Home » Stamford Parents Got No Info When Police Responded to a Stopped Bus. Here’s What the District Changed

Stamford Parents Got No Info When Police Responded to a Stopped Bus. Here’s What the District Changed

STAMFORD — Stamford school officials have updated the district’s communication protocol after an April bus incident left many parents in the dark and sparked complaints to the district.

Now, whenever a Stamford Police officer responds to misconduct on a school bus, a cadre of specific officials will convene to decide if it is appropriate to send a message to parents. The same protocol will be used for other times when police are called, including a 911 call to a school building or a lockdown because of a potential threat.

Previously, no protocol was in place.

Effective immediately, if police respond to misconduct on a school bus, the school principal is expected to contact the associate superintendent assigned to their school. The building principal and the associate superintendent will then review the matter along with a member of the district’s public affairs team and legal counsel, before deciding if it is appropriate to notify the school community and the Board of Education. If deemed necessary, the associate superintendent will inform the Board of Education, while the school administrator will send a message to parents. 

On April 21, students were held on a school bus from Scofield Magnet Middle School for roughly an hour, with some yelling “Let us out” as their parents — many visibly upset — waited outside. The driver had pulled over after some students were allegedly misbehaving and called dispatch for bus company First Student, which operates school buses for Stamford Public Schools. He was told to call police, and the driver didn’t allow any students to leave the bus until Stamford Police officers arrived.

The students who caused the disturbance, however, escaped through the bus’ emergency exit well before a patrol car arrived, according to Stamford Police. 

Days after, parents were still trying to get more information about what exactly transpired and why, they said, it felt as if their children were punished for behavior they did not commit. The only communication that mentioned the incident was in a short message that was part of the school’s newsletter. 

A handful of parents spoke during a virtual meeting of the Board of Education 11 days after the occurrence to express their frustration about the lack of clarity surrounding what happened. Members of the board, many who said they were dismayed that they were not briefed about what had transpired, called for better communication to parents, particularly when police are involved.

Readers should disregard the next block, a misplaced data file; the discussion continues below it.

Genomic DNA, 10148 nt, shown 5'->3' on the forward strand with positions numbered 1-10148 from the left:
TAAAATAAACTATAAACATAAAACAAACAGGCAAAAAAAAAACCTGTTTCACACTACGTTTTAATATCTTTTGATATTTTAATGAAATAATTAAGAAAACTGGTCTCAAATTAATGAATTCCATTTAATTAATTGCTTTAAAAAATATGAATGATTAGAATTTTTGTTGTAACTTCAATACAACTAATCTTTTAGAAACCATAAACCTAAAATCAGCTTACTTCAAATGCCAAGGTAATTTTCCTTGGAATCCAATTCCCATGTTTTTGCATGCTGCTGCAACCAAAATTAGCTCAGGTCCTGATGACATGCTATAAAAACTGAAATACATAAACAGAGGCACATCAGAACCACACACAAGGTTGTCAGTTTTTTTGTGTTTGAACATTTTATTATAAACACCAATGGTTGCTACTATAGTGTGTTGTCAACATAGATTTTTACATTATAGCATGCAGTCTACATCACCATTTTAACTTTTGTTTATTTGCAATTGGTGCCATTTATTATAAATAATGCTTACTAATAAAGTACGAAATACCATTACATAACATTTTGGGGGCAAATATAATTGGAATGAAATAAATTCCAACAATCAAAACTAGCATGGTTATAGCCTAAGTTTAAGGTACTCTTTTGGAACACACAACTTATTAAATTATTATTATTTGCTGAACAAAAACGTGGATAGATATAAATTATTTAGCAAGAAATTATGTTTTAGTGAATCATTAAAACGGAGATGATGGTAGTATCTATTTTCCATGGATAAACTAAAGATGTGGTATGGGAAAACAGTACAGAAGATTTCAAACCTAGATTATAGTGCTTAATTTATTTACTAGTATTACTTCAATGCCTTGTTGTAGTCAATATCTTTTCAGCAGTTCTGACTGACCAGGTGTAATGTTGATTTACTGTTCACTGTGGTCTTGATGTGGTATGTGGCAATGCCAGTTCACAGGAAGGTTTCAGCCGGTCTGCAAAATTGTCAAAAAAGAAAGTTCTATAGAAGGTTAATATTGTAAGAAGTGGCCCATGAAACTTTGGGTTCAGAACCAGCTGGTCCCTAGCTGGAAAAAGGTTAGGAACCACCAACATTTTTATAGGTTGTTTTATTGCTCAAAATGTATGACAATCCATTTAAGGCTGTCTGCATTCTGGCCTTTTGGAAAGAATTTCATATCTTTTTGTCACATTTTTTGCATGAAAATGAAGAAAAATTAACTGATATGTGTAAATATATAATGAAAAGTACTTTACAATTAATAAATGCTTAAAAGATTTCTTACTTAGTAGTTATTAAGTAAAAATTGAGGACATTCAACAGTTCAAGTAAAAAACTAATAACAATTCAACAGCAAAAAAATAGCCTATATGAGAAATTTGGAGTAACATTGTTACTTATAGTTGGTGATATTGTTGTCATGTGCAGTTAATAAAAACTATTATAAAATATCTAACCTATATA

During that meeting, board member Versha Munshi-South, a Scofield parent herself, said parents should be aware if their children are interacting with police.

“The presence of police can be very traumatic for many people and I think we should tell parents that your kid went to a different location than they were supposed to and the police were called and that might have been very scary for students,” she said.

Also during that meeting, board president Jackie Heftman agreed that parents should have received more information.

“So when a child comes home and says to their parent, ‘There was a policeman on my bus today,’ it’s not going to be ‘Oh my God, what happened?’ and ‘Are you OK?’” she said.

Parent Connie Gomez took a video of the bus as students yelled to be let off. In the video, Gomez can be heard saying, in Spanish, “We as parents can’t do anything. How hopeless. The kids are desperate inside, my God.”

On Wednesday, Gomez said she was not aware that Stamford officials had made changes to its communications protocol. 

“They haven’t notified us,” she said.

In May, just a few days after the Scofield parents spoke out during the board meeting, school officials met to come up with a new protocol for when to notify parents of certain events that take place in schools or buses.

The same protocol that is in place for police involvement in a bus incident will also be applied to a variety of occurrences, such as a 911 call to a school building, a lockdown or shelter-in-place due to an active or potential safety threat, or the arrest of a student on school property or on a bus. The protocol applies if a staff member is arrested in school or in the community, or if there is a bus accident with students on board.

“To protect student privacy, communications will not include specific details that could be used to identify students,” read a description of the new protocol that was provided to the Stamford Advocate by schools spokesperson Kathleen Steinberg.

Source : Stamford Advocate